Multiple Intelligences

Multiple intelligences

Multiple intelligences is an idea that simply states that human beings have many different ways to learn and process information, or "intelligences." In response to the question of whether or not measures of intelligence are scientific, Gardner suggests that each individual manifests varying levels of different intelligences, and thus each person has refined in subsequent years.
In 1999 Gardner lists eight intelligences as linguistic, logic-mathematical, musical, spatial, bodily kinesthetic, naturalist, interpersonal and intrapersonal. Gardner believes that each intelligence has a unique biological basis, a distinct course of development, and different expert, or "end-state," performances. At the same time, he emphasizes that a lengthy process of education is required to transform any raw potential into a mature social role.
Gardner is still considering a ninth, or existential intelligence, but has not added it yet.[2] The theory is controversial to adherents of primitive eugenics, who feel this line of reasoning hinders Euro centric ideology, as much as empirical reality does.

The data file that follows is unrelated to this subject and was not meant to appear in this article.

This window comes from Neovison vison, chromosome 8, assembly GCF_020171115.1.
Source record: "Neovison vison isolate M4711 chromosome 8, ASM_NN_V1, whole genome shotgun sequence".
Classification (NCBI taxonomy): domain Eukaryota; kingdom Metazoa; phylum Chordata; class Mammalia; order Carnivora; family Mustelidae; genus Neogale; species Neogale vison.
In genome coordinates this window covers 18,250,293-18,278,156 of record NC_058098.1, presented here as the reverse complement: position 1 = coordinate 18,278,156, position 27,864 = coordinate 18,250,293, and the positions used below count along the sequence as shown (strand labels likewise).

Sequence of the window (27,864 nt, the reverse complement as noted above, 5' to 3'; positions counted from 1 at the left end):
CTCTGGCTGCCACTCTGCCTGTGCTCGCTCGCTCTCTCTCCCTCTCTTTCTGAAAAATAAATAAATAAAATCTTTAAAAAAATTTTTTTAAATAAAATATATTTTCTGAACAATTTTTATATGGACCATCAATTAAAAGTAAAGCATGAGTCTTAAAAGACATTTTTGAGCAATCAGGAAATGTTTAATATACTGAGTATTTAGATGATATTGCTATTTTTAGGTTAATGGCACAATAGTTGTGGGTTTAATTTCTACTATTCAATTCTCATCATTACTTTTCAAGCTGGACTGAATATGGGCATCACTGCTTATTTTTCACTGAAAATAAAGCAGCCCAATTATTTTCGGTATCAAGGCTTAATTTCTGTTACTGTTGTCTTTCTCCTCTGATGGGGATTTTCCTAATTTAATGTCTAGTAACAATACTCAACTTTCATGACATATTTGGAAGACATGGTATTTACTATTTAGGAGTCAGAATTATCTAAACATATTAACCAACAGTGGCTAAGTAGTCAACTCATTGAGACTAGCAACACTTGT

Theory of multiple intelligences

The theory of multiple intelligences was proposed by Howard Gardner in 1983 to analyze and better describe the concept of intelligence.
Gardner argues that the concept of intelligence as traditionally defined in psychometrics (IQ tests) does not sufficiently describe the wide variety of cognitive abilities humans display. For example, the theory states that a child who learns to multiply easily is not necessarily more intelligent than a child who has stronger skills in another kind of intelligence. The child who takes more time to master simple multiplication 1) may best learn to multiply through a different approach, 2) may excel in a field outside of mathematics, or 3) may even be looking at and understand the multiplication process at a fundamentally deeper level. Such a fundamentally deeper understanding can result in what...